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Low-Risk Cesarean Delivery, 2019 Health Of Women And Children Report
Measure: Low-risk Cesarean Delivery, 2019 Health Of Women And Children Report

Why does this matter?

In 2019, nearly one-third of births were delivered by cesarean (c-section), a surgical procedure that removes the baby through an incision in the woman’s abdomen. Some women with no medical need for a c-section elect to deliver via c-section. Elective c-sections are not recommended by the American Council of Gynecologists and Obstetricians (ACOG). Variations in practice patterns among hospitals nationwide may be one of the driving forces behind the overuse of this procedure.

Elective c-sections have been found to have higher rates of neonatal mortality compared with non-elective c-sections and vaginal births. Cesarean delivery is associated with higher risks to babies and mothers, including:

  • Breathing problems among babies.
  • Surgical injuries. 
  • An infection of the lining of the uterus. 
  • Postpartum hemorrhage. 
  • Delayed immune development and increased likelihood of developing allergies and asthma among babies. 

Cesarean delivery is much more costly than vaginal delivery (the average total charges to employer-provided commercial health insurance were $51,125 versus $32,093 in 2010). Out-of-pocket costs for cesarean deliveries continue to rise, averaging about $5,161 in 2015. Adverse outcomes and complications from overuse of cesarean delivery have substantial cost implications for health insurers, health care providers and the government, which pays for almost half of all births in the United States through Medicaid.

Source:
  • CDC WONDER, Natality Public Use Files, 2017



Prenatal Care Before Third Trimester, 2019 Health Of Women And Children Report
Measure: Prenatal Care Before Third Trimester, 2019 Health Of Women And Children Report

Why does this matter?

Adequate use of prenatal care is an important determinant of maternal and fetal health. Prenatal care is more likely to be effective if women begin receiving it during the first trimester of pregnancy, with continued visits until delivery. In 2017, 6 percent of reported births received late (third trimester only) or no prenatal care.

Regular prenatal care can reduce the risk of complications for both mothers and infants by: 

  • Encouraging a safe and healthy diet, including folic acid supplements
  • Promoting regular exercise
  • Warning pregnant women of the risk of potentially harmful substances such as alcohol and tobacco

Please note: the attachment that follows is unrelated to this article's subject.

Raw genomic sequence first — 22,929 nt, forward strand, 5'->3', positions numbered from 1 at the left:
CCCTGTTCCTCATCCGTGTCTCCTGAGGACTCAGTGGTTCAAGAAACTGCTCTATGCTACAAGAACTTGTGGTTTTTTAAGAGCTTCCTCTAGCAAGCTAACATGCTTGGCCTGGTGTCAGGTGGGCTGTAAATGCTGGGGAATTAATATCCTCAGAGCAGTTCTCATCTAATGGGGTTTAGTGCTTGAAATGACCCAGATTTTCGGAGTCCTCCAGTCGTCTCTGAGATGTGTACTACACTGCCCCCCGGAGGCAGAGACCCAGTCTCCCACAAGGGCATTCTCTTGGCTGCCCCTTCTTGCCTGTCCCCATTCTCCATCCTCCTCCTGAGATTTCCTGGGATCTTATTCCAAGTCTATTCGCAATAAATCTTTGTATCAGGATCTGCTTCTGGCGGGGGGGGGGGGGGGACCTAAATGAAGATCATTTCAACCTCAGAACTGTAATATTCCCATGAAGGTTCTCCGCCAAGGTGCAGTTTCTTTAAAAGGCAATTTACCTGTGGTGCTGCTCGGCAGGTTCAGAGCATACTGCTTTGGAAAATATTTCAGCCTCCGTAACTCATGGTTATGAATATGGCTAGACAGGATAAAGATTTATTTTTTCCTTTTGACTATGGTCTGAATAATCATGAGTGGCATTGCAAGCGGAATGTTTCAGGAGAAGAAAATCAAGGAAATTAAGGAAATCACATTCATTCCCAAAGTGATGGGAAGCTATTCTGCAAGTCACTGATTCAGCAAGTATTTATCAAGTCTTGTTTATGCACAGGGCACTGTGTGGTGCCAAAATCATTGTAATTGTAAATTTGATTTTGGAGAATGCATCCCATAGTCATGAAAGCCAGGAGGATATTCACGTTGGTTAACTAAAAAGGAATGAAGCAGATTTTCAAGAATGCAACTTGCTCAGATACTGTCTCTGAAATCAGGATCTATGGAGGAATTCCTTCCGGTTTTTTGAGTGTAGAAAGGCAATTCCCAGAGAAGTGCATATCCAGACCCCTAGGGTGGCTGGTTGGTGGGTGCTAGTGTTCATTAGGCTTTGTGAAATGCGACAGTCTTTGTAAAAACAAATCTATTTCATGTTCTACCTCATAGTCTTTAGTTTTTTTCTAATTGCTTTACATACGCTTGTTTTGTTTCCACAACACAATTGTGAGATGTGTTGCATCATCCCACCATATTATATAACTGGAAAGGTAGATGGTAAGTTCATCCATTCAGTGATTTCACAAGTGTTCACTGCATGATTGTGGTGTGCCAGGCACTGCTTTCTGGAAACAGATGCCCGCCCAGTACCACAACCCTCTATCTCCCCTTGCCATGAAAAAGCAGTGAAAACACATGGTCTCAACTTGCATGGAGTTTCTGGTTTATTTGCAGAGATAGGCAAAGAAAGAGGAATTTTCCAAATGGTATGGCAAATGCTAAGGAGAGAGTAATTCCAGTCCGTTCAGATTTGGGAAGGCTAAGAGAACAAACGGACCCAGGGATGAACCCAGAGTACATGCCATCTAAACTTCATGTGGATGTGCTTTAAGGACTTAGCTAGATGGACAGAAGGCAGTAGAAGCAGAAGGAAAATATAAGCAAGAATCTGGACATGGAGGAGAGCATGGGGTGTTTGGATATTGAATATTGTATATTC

• Helping pregnant women manage existing health conditions such as high blood pressure, depression and diabetes
  • Identifying and treating infections, including sexually transmitted infections
  • Advising women to consider exclusive breastfeeding

Without prenatal care, an infant may be at higher risk of:

  • Sudden infant death syndrome
  • Neural tube defects
  • Fetal alcohol spectrum disorders
  • Adverse birth outcomes, including preterm birth, low birthweight, stillbirth, early neonatal death, late neonatal death and infant death
Source:
  • CDC WONDER, Natality Public Use Files, 2017



Well-Baby Check, 2019 Health Of Women And Children Report
Measure: Well-child Visit - Ages 0-2, 2019 Health Of Women And Children Report

Why does this matter?

The American Academy of Pediatrics recommends that infants receive frequent periodic preventive visits in their first year of life, known as well-baby visits.

Well-baby visits typically include:

  • Measurements of growth
  • Physical examination
  • Sensory screening
  • Developmental/behavioral assessment
  • Additional procedures (e.g. immunization and screenings) depending on age and risk

The benefits of well-baby visits include: 

  • Preventing illness through routine immunizations
  • Tracking growth and development
  • Having opportunities to discuss parental concerns about child development, behavior, sleep and eating
  • Developing a strong provider-patient relationship
  • Screening mothers for postpartum depression

Having regular checkups has been found to be associated with lower use of emergency care services. Well-baby visits are also associated with higher levels of school readiness.

Source:
  • National Survey of Children's Health, U.S. Department of Health and Human Services, Health Resources and Services Administration (HRSA), Maternal and Child Health Bureau (MCHB), 2016-2017

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